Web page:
After another long year, office Christmas parties offer employees a rare opportunity to unwind and relax alongside their colleagues. Businesses recognise the importance of the events as a way to spread positivity ahead of the New Year, and yet this year employers will more likely be playing the role of the Grinch, rather than Santa Claus.

According to a survey of workers in private sector small to medium enterprises (SMEs) across the United Kingdom and Ireland, conducted by Close Brothers Invoice Finance, less than half of employers pay for office Christmas parties in full, while one in five businesses offer no contribution to the costs.

Instead workers are left to pay for their own supplies, with over 60% revealing that they contributed towards the cost of their office Christmas party.

That is despite business leaders recognising the importance of office parties, which are viewed as a good way to boost morale in the office. More than 85% of senior managers said that they believed that Christmas parties were important for staff morale and cohesion between workers.

However, according to David Thompson, Chief Executive Officer at Close Brothers Invoice Finance, businesses are failing to put their money where their mouth is due to the current economic climate.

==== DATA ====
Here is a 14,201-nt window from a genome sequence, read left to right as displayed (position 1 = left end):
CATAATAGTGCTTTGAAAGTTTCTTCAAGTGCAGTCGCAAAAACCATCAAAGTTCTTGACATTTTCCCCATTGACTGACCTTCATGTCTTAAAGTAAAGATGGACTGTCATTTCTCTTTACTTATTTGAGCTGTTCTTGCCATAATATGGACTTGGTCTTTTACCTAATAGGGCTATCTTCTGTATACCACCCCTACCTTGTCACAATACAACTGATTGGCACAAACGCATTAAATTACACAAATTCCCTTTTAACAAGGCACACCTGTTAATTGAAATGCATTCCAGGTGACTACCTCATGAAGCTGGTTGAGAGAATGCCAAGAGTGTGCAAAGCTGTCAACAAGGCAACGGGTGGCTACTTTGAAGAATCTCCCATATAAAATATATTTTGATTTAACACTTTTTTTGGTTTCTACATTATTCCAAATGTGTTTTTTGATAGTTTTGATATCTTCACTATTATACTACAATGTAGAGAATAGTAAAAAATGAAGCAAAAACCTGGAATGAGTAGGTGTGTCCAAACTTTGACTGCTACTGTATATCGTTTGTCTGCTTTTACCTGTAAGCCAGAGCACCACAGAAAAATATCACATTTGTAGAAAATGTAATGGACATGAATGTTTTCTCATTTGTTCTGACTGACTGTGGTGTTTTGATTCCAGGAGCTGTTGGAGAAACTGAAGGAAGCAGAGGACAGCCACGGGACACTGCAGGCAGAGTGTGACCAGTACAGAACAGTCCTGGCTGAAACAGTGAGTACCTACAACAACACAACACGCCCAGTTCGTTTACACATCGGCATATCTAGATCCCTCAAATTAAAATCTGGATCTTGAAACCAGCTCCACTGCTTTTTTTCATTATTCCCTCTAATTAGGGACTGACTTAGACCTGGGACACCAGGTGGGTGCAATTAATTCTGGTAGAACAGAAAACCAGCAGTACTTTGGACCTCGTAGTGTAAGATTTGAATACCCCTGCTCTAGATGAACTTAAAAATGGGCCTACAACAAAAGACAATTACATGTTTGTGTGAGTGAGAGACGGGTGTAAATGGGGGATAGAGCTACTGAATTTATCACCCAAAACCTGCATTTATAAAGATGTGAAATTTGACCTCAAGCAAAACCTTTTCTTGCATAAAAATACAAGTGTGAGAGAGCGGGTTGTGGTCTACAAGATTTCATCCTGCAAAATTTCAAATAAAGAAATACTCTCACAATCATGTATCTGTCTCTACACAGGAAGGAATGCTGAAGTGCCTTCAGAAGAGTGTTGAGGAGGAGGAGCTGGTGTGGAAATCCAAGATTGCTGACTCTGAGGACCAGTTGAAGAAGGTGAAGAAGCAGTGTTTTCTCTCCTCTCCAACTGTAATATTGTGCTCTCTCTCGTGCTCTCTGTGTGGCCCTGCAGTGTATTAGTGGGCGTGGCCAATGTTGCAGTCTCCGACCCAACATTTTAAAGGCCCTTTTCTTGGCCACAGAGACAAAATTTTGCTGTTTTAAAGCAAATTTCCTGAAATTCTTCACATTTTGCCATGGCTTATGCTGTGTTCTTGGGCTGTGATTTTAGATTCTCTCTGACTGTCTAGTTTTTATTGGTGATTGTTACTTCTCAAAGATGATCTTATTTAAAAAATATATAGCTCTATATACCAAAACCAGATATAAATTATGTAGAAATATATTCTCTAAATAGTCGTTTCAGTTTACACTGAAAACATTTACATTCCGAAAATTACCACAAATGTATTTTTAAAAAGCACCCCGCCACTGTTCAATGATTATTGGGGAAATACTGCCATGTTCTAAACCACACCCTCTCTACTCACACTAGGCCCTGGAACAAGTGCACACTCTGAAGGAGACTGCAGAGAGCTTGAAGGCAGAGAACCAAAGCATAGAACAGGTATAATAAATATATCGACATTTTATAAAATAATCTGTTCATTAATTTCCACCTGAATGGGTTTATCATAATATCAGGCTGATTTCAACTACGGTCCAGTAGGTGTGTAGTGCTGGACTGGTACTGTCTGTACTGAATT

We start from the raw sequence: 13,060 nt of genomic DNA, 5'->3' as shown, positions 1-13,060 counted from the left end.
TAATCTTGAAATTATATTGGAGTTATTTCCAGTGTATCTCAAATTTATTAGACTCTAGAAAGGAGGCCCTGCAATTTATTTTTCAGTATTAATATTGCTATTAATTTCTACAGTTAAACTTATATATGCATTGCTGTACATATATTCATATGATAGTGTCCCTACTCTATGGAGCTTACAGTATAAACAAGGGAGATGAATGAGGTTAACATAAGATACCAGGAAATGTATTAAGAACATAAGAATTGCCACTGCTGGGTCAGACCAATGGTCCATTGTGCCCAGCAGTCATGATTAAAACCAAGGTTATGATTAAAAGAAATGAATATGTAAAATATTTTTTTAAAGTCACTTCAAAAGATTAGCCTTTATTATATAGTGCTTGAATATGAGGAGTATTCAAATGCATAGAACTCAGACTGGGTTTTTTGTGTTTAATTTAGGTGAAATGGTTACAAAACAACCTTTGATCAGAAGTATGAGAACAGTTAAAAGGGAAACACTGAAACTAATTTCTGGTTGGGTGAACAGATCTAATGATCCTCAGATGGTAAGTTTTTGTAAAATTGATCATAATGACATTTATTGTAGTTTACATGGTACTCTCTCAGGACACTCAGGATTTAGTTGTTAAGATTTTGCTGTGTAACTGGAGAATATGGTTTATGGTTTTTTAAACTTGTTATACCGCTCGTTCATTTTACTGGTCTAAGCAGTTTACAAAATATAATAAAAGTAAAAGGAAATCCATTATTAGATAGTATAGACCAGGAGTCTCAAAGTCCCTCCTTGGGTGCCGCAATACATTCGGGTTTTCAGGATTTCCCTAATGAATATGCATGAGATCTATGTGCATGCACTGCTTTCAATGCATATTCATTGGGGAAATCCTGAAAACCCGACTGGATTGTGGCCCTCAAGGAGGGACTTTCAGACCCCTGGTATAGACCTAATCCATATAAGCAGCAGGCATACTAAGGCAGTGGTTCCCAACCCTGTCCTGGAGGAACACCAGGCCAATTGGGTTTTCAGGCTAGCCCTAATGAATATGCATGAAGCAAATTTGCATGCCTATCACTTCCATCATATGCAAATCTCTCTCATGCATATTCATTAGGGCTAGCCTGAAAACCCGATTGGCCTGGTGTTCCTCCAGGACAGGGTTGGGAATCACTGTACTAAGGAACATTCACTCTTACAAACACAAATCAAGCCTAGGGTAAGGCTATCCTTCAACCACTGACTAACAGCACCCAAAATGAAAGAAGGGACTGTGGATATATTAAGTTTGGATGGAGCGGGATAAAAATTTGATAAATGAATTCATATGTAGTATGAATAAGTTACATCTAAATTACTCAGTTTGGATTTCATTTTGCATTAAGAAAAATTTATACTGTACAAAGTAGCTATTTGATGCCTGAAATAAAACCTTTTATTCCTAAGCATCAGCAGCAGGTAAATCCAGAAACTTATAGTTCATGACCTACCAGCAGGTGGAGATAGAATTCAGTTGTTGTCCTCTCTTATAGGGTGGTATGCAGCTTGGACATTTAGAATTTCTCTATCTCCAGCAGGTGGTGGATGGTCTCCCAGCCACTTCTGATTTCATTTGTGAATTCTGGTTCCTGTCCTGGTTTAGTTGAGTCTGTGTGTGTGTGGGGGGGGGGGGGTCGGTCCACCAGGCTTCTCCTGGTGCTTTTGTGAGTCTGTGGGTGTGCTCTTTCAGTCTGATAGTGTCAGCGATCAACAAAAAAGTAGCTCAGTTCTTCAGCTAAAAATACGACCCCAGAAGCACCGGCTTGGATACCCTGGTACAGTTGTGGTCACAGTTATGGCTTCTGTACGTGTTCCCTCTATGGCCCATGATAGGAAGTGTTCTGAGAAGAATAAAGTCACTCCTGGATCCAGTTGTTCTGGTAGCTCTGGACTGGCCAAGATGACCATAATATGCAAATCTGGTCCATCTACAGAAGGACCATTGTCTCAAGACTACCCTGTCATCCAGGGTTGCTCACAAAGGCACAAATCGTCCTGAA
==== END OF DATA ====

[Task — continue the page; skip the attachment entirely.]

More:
“An office party can be a great way to thank staff for all their hard work during the year by bringing everyone together to celebrate,” said Thompson. “However, in today’s uncertain times, it is perhaps unsurprising that companies are taking a more prudent approach and curbing what may be deemed as unnecessary spending.”

London keeps spending despite Brexit uncertainty

Particularly with Brexit approaching, UK-based businesses may be keen to reduce costs as much as possible.

However, spending varies depending on where in the country a business is located. A previous study found that businesses in Northern Ireland spend just over £12 per employee on Christmas parties, while Greater London companies spend more than £56 per person.

In London, bosses are keen to keep spirits high at Christmas time.

Some 60% of businesses in London said that they would cover all of the costs of their office Christmas parties this year, with a further 29% willing to cover the majority of the costs.

Businesses spend more than £1bn each year on this expense. And yet, according to Thompson, it is an expense worth paying for businesses that will be rewarded with a positive workforce ready for another year of hard work.

“Ideally, businesses should try to find a balanced approach which rewards staff and engenders team spirit whilst staying within allocated budget,” Thompson said.

“These annual celebrations can generate some return on investment too, giving the leadership team a chance to share key business messages, impart positivity and motivate employees for the coming year.”